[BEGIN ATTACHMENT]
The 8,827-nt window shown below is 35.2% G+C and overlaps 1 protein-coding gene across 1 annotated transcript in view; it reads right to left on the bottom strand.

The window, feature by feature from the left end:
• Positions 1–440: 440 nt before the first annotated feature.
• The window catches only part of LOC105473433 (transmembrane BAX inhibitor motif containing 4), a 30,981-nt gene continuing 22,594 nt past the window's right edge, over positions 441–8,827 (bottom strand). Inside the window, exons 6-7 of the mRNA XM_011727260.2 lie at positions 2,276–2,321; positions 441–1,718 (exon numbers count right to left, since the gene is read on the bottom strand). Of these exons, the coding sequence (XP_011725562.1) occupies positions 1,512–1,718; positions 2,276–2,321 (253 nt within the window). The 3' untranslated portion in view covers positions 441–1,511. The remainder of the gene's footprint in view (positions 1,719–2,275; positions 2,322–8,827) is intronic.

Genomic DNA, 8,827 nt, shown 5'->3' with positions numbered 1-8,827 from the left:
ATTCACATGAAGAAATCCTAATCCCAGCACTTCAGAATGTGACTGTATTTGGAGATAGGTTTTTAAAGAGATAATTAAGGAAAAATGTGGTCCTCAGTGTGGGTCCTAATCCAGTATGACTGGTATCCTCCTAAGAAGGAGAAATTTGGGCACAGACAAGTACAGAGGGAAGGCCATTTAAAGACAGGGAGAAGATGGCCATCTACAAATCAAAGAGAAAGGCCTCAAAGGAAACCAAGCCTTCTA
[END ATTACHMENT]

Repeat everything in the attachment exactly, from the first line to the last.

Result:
The 8,827-nt window shown below is 35.2% G+C and overlaps 1 protein-coding gene across 1 annotated transcript in view; it reads right to left on the bottom strand.

The window, feature by feature from the left end:
• Positions 1–440: 440 nt before the first annotated feature.
• The window catches only part of LOC105473433 (transmembrane BAX inhibitor motif containing 4), a 30,981-nt gene continuing 22,594 nt past the window's right edge, over positions 441–8,827 (bottom strand). Inside the window, exons 6-7 of the mRNA XM_011727260.2 lie at positions 2,276–2,321; positions 441–1,718 (exon numbers count right to left, since the gene is read on the bottom strand). Of these exons, the coding sequence (XP_011725562.1) occupies positions 1,512–1,718; positions 2,276–2,321 (253 nt within the window). The 3' untranslated portion in view covers positions 441–1,511. The remainder of the gene's footprint in view (positions 1,719–2,275; positions 2,322–8,827) is intronic.

Genomic DNA, 8,827 nt, shown 5'->3' with positions numbered 1-8,827 from the left:
ATTCACATGAAGAAATCCTAATCCCAGCACTTCAGAATGTGACTGTATTTGGAGATAGGTTTTTAAAGAGATAATTAAGGAAAAATGTGGTCCTCAGTGTGGGTCCTAATCCAGTATGACTGGTATCCTCCTAAGAAGGAGAAATTTGGGCACAGACAAGTACAGAGGGAAGGCCATTTAAAGACAGGGAGAAGATGGCCATCTACAAATCAAAGAGAAAGGCCTCAAAGGAAACCAAGCCTTCTA